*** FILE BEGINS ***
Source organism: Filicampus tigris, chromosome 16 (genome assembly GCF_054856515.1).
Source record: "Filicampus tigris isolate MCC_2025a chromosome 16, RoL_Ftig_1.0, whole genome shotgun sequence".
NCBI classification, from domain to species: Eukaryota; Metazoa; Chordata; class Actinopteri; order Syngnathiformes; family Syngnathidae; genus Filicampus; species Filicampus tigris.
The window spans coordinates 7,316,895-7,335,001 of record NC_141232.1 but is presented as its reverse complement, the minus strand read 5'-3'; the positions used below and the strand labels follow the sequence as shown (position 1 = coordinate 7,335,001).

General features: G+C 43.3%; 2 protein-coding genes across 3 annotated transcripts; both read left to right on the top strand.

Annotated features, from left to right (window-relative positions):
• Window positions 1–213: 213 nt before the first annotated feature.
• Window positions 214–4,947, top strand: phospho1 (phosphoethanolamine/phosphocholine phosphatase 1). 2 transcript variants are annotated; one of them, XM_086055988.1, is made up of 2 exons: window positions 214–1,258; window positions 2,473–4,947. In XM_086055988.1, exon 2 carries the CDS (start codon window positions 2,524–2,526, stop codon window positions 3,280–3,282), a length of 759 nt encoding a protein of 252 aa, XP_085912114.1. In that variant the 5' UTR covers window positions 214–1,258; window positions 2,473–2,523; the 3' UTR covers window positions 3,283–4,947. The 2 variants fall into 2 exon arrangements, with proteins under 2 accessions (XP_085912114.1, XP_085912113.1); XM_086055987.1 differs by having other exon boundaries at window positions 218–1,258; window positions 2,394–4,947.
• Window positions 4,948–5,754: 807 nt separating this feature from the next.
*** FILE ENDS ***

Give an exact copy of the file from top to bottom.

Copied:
Source organism: Filicampus tigris, chromosome 16 (genome assembly GCF_054856515.1).
Source record: "Filicampus tigris isolate MCC_2025a chromosome 16, RoL_Ftig_1.0, whole genome shotgun sequence".
NCBI classification, from domain to species: Eukaryota; Metazoa; Chordata; class Actinopteri; order Syngnathiformes; family Syngnathidae; genus Filicampus; species Filicampus tigris.
The window spans coordinates 7,316,895-7,335,001 of record NC_141232.1 but is presented as its reverse complement, the minus strand read 5'-3'; the positions used below and the strand labels follow the sequence as shown (position 1 = coordinate 7,335,001).

General features: G+C 43.3%; 2 protein-coding genes across 3 annotated transcripts; both read left to right on the top strand.

Annotated features, from left to right (window-relative positions):
• Window positions 1–213: 213 nt before the first annotated feature.
• Window positions 214–4,947, top strand: phospho1 (phosphoethanolamine/phosphocholine phosphatase 1). 2 transcript variants are annotated; one of them, XM_086055988.1, is made up of 2 exons: window positions 214–1,258; window positions 2,473–4,947. In XM_086055988.1, exon 2 carries the CDS (start codon window positions 2,524–2,526, stop codon window positions 3,280–3,282), a length of 759 nt encoding a protein of 252 aa, XP_085912114.1. In that variant the 5' UTR covers window positions 214–1,258; window positions 2,473–2,523; the 3' UTR covers window positions 3,283–4,947. The 2 variants fall into 2 exon arrangements, with proteins under 2 accessions (XP_085912114.1, XP_085912113.1); XM_086055987.1 differs by having other exon boundaries at window positions 218–1,258; window positions 2,394–4,947.
• Window positions 4,948–5,754: 807 nt separating this feature from the next.